A virus is a microscopic infectious agent that can reproduce only inside a host cell. Viruses infect all types of organisms: from animals and plants, to bacteria and archaea. Since the initial discovery of tobacco mosaic virus by Martinus Beijerinck in 1898, more than 5,000 types of virus have been described in detail, although most types of virus remain undiscovered. Viruses are ubiquitous, as they are found in almost every ecosystem on Earth, and are the most abundant type of biological entity on the planet. The study of viruses is known as virology, and is a branch of microbiology.
Zika outbreaks are still having lasting effects on children whose mothers were infected with the Zika virus during their pregnancy.
The majority of organisms feature the series of ENDOU enzymes, but despite this fact, the functions of these enzymes have not been properly understood.
The yellow fever mosquito (Aedes aegypti) is the main vector of deadly diseases like dengue fever, chikungunya, and the Zika virus, which result in hundreds of thousands of deaths worldwide each year.
For the first time, scientists have discovered the genetic predisposition of severe COVID-19 disease.
Considering the recent COVID-19 pandemic, significant investigations are being made to find out how the SARS-CoV-2 Spike protein binds to a human cell.
According to a new study, a gene associated with an exceptionally long-life span in human beings guards the brain stem cells against the adverse effects of stress.
Polyacrylamide gel electrophoresis is a technique that allows high-resolution isolation of proteins separated from biological specimens.
While neutralizing antibodies form in less than two weeks of a COVID-19 infection, their intensity and durability can differ from one individual to another.
Researchers at University of California San Diego School of Medicine have launched a first-in-human Phase I clinical trial to assess the safety and efficacy of a gene therapy to deliver a key protein into the brains of persons with Alzheimer's disease (AD) or Mild Cognitive Impairment (MCI), a condition that often precedes full-blown dementia.
Recently, messenger RNA, also called mRNA, vaccines, to combat the COVID-19 infection have made headlines worldwide, but researchers have already been experimenting with mRNA vaccines to prevent or cure other illnesses, including certain types of cancer.
In 2020, a research team demonstrated that a significant genetic risk factor for severe COVID-19 infection was inherited from Neanderthals.
Cancer cells and immune cells share something in common: They both love sugar. Sugar is an important nutrient. All cells use sugar as a vital source of energy and building blocks. For immune cells, gobbling up sugar is a good thing, since it means getting enough nutrients to grow and divide for stronger immune responses. But cancer cells use sugar for more nefarious ends.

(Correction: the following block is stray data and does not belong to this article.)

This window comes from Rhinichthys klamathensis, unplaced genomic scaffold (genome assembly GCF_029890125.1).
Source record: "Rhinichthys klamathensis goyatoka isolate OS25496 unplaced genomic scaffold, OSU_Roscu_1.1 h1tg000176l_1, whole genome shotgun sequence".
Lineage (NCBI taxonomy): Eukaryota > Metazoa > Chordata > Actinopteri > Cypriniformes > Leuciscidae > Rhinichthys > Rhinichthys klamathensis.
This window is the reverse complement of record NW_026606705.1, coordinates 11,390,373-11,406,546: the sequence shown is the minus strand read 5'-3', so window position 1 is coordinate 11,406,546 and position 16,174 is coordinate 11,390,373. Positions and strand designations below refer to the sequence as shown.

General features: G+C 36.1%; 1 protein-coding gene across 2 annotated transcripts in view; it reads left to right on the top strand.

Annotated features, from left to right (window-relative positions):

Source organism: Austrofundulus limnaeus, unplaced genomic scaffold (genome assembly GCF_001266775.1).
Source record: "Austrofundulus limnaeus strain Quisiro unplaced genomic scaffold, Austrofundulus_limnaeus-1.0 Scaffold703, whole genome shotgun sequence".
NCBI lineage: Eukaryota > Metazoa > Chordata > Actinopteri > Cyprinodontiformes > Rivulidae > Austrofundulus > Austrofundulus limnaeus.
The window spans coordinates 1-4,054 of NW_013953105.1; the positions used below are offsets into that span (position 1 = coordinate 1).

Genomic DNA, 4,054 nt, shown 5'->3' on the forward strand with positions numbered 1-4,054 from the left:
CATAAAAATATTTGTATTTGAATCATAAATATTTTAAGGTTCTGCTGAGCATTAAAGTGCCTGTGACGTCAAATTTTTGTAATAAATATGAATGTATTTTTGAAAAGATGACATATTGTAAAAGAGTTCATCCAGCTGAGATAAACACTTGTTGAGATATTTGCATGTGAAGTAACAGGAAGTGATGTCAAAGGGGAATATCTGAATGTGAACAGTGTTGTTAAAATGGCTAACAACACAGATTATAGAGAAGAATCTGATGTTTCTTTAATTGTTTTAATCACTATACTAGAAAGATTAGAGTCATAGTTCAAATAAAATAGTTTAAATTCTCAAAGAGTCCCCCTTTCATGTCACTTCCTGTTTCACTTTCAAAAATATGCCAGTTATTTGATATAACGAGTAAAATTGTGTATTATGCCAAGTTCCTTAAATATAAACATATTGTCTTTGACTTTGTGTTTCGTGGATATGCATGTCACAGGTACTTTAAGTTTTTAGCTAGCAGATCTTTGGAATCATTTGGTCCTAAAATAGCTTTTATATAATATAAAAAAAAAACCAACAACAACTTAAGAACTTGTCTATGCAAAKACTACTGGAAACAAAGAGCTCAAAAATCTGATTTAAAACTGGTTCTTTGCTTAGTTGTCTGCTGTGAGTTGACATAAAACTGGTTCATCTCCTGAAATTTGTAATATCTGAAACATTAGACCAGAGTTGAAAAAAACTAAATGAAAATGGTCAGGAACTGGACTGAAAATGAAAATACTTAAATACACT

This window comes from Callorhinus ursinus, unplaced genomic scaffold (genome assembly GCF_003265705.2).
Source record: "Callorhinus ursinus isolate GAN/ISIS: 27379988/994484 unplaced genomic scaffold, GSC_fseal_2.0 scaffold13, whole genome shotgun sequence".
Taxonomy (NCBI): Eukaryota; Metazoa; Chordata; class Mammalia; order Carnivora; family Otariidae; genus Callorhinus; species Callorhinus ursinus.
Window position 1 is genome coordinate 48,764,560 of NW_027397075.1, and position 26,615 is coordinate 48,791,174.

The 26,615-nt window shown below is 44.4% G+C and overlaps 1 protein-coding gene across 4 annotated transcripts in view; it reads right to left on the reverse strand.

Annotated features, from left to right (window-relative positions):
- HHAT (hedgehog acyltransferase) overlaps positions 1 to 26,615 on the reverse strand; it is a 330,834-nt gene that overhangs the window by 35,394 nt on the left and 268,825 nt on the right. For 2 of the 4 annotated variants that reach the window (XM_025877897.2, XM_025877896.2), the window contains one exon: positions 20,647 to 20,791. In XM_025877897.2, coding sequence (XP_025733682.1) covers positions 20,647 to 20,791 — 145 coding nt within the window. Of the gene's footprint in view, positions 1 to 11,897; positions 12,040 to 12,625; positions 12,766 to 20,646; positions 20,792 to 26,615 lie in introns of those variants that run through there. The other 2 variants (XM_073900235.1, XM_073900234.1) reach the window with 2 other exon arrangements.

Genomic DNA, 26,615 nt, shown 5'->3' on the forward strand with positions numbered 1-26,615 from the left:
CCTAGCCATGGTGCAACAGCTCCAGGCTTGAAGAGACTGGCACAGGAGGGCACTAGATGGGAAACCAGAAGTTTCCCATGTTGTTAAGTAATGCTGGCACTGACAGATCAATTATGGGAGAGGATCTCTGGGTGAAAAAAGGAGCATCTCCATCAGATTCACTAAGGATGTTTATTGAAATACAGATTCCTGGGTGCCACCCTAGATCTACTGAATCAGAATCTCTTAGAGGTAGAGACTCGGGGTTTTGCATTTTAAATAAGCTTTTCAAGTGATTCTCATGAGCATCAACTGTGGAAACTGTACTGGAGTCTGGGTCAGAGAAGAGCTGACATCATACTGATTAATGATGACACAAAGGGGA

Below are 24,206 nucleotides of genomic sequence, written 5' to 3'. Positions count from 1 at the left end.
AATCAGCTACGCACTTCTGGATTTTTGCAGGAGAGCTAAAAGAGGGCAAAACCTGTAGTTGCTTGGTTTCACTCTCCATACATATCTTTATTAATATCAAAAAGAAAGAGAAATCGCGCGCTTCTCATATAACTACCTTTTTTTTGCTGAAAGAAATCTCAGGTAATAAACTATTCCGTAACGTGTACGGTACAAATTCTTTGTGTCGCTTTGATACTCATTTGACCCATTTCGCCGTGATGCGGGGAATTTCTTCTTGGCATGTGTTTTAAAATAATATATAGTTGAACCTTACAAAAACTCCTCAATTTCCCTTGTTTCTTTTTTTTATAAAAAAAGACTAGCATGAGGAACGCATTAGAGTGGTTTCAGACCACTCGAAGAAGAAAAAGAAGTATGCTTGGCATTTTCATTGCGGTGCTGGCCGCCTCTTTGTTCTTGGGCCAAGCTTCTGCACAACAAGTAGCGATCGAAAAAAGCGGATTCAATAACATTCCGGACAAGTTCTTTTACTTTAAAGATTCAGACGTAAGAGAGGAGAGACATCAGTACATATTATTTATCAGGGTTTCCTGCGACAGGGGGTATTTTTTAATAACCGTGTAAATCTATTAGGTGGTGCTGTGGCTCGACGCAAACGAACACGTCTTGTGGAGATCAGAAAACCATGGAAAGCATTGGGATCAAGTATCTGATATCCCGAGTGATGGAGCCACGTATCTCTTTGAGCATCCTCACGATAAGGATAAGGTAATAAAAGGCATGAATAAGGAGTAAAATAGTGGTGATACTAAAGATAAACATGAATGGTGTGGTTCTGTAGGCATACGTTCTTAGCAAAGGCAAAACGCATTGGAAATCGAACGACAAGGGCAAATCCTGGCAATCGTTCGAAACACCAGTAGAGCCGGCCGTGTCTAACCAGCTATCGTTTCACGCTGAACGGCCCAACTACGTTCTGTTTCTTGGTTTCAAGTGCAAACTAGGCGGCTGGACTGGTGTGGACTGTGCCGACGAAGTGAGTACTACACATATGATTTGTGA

When the Covid-19 pandemic struck in early 2020, doctors and researchers rushed to find effective treatments.
Researchers have designed a program that allows the complete study of the SARS-CoV-2 mutant spectrum by ultrasequencing.
T lymphocytes, or T cells, are an important component of our immune system. They can recognize foreign proteins, so-called antigens, as peptide fragments - for instance, those derived from viruses or cancer cells.
Dyno Therapeutics has demonstrated the use of AI to created an unparalleled range of adeno-associated virus capsids that can evade the immune system.
Researchers at EMBL Heidelberg have identified sequences in human proteins that might be used by SARS-CoV-2 to infect cells. They have discovered that the virus might hijack certain cellular processes, and they discuss potentially relevant drugs for treating COVID-19.
Past exposure to seasonal coronaviruses (CoVs), which cause the common cold, does not result in the production of antibodies that protect against the novel coronavirus SARS-CoV-2, according to a study led by Scott Hensley, PhD, an associate professor of Microbiology at the Perelman School of Medicine at the University of Pennsylvania.
Prompted by the need to improve conventional treatments for people infected with the human immunodeficiency virus (HIV-1), a team from the Institut national de la recherche scientifique (INRS) has identified a therapeutic approach to restore the effectiveness of immune cells.
Certain coronaviruses can add some genes, that belong to the host they infected, to their genetic pool. In this manner, they can merge and be less noticeable in the immune system.